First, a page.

Later career

With the accession of Emperor Alexander I in 1801, Korsakov was re-appointed as a GvC cavalry general. He was Governor of Lithuania from 1806 to 1809, based at Vilna, and again from April to June, 1812. On the approach of the French he was ordered to withdraw by Barclay de Tolly on 28 June, but returned to serve for a third term as Governor-General of Lithuania from 8 December 1812 until 1830. During this time he ordered the reconstruction of the Tuskulėnai Manor in Vilnius, where he lived. Recalled to St. Petersberg after the Polish insurrection of 1830-31, Korsakov was made member of the State Council of Imperial Russia. He died in 1840. [2]

Alexander I of Russia Emperor of Russia

Alexander I was the Emperor of Russia (Tsar) between 1801 and 1825. He was the eldest son of Paul I and Sophie Dorothea of Württemberg. Alexander was the first king of Congress Poland, reigning from 1815 to 1825, as well as the first Russian Grand Duke of Finland, reigning from 1809 to 1825.

Cavalry soldiers or warriors fighting from horseback

Cavalry or horsemen are soldiers or warriors who fight mounted on horseback. Cavalry were historically the most mobile of the combat arms. An individual soldier in the cavalry is known by a number of designations such as cavalryman, horseman, dragoon, or trooper. The designation of cavalry was not usually given to any military forces that used other animals, such as camels, mules or elephants. Infantry who moved on horseback, but dismounted to fight on foot, were known in the 17th and early 18th centuries as dragoons, a class of mounted infantry which later evolved into cavalry proper while retaining their historic title.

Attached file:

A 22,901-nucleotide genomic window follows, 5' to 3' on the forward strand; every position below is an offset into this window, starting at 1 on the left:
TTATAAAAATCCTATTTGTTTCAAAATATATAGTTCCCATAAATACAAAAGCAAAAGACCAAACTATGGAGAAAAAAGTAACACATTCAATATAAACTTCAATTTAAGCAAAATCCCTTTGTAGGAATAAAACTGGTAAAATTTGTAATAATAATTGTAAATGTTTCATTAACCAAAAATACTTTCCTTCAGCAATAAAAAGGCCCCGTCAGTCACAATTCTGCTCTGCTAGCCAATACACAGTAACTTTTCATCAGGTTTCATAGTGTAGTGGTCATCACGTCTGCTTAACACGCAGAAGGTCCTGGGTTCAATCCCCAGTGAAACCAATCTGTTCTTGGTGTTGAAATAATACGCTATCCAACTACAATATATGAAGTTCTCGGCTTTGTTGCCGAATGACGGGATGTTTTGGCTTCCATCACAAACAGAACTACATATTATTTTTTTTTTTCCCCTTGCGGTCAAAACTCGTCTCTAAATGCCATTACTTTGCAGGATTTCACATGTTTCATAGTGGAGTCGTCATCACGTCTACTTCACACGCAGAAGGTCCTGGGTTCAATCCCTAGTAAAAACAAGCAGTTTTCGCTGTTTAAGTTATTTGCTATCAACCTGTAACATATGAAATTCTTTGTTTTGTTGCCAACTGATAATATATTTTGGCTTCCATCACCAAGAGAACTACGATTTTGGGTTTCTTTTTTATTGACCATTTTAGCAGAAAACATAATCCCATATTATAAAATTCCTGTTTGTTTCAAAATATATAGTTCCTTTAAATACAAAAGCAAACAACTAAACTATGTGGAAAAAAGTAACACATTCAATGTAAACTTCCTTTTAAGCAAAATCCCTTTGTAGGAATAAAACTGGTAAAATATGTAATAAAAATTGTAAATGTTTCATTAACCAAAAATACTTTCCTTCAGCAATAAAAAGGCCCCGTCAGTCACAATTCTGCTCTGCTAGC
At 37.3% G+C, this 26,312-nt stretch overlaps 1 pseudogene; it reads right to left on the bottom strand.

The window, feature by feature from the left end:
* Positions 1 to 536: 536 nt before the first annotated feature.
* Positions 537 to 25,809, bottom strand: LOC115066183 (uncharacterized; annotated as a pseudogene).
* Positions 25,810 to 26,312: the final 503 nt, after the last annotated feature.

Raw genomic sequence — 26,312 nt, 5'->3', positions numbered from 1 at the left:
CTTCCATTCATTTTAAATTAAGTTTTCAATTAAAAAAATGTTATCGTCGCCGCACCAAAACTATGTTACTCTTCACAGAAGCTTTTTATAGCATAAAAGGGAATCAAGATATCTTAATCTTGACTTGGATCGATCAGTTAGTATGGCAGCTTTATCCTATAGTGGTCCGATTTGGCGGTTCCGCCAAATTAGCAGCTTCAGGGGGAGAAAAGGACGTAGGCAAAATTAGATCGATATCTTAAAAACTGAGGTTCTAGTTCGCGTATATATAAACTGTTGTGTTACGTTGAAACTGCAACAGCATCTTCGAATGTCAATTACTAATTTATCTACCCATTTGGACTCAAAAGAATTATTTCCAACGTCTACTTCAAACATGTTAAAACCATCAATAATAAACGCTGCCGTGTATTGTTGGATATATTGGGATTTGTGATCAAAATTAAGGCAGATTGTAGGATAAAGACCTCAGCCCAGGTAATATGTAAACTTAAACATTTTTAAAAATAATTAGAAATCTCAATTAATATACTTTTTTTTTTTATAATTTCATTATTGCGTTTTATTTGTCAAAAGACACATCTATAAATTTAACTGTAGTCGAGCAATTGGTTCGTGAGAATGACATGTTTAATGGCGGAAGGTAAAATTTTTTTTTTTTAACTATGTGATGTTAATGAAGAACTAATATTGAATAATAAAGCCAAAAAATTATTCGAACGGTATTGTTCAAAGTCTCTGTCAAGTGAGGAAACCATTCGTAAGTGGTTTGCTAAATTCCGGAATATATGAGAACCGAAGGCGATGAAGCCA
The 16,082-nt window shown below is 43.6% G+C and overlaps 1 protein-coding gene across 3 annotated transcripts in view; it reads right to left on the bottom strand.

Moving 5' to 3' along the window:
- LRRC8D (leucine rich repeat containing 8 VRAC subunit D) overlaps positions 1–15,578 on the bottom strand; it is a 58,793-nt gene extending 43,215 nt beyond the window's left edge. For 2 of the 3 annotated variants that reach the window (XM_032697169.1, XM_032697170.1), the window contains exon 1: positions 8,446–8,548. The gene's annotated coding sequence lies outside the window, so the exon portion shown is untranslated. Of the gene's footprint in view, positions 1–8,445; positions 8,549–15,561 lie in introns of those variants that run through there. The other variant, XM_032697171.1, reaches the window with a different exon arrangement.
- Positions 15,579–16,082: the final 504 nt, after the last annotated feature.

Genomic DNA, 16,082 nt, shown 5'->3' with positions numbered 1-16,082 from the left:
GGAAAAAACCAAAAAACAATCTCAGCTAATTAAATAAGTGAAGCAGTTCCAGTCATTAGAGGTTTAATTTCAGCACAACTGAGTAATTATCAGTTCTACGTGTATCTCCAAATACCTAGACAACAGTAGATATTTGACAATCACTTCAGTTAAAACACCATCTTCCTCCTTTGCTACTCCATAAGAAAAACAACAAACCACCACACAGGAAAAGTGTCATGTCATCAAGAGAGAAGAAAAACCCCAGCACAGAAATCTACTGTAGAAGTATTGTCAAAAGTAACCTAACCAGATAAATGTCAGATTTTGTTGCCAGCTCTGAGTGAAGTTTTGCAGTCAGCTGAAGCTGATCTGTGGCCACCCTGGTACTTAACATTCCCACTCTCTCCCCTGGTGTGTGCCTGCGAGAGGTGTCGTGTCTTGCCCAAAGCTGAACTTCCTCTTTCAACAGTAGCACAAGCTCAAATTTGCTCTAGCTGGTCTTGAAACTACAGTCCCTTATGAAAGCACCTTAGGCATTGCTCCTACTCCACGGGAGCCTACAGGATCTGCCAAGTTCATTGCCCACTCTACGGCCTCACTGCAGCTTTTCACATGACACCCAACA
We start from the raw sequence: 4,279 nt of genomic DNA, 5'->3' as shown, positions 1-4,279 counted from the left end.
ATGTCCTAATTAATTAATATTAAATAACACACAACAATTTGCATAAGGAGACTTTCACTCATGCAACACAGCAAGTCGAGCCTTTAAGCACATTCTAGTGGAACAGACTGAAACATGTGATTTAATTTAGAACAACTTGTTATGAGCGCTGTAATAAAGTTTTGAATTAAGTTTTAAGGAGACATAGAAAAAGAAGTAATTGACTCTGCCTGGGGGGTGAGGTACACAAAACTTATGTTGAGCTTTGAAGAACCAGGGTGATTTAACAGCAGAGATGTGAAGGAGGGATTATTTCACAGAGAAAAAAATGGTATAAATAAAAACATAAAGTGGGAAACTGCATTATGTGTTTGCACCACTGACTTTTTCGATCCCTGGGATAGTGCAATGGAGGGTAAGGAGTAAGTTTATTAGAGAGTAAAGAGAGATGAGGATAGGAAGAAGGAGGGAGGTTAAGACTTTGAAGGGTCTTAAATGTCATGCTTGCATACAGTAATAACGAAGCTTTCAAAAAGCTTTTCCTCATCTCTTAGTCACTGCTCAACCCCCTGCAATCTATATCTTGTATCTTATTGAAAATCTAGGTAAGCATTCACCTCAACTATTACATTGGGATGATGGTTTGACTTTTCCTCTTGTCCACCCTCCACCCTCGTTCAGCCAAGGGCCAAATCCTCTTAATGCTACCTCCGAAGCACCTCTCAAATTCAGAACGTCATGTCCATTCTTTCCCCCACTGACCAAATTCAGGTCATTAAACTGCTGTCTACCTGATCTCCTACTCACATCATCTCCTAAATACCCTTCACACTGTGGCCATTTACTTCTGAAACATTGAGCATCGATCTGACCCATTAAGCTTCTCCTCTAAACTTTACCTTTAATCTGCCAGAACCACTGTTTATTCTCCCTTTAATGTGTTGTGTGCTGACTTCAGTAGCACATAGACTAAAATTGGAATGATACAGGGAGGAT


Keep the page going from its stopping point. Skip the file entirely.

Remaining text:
Tuskulėnai Manor

Tuskulėnai Manor is a neoclassical manor in Žirmūnai elderate of Vilnius, Lithuania. It is best known as burial grounds of people executed by the KGB in 1944–1947. After Lithuania regained independence in 1990, the manor was reconstructed and the park was transformed into a memorial to the victims of Soviet repressions. It is administered by the Lithuanian Genocide and Resistance Research Center.

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References

  1. Furse, George Armand Marengo and Hohenlinden (2 vols 1903, facsimile edition Worley 1993 p.80)
  2. Mikaberidze, Alexander. 2005. The Russian Officer Corps in the Revolutionary and Napoleonic Wars, 1792-1815 New York.
<i><i lang="de" title="German language text">Meyers Konversations-Lexikon</i></i> encyclopedic work in German language

Meyers Konversations-Lexikon or Meyers Lexikon was a major encyclopedia in the German language that existed in various editions, and by several titles, from 1839 to 1984, when it merged with the Brockhaus Enzyklopädie.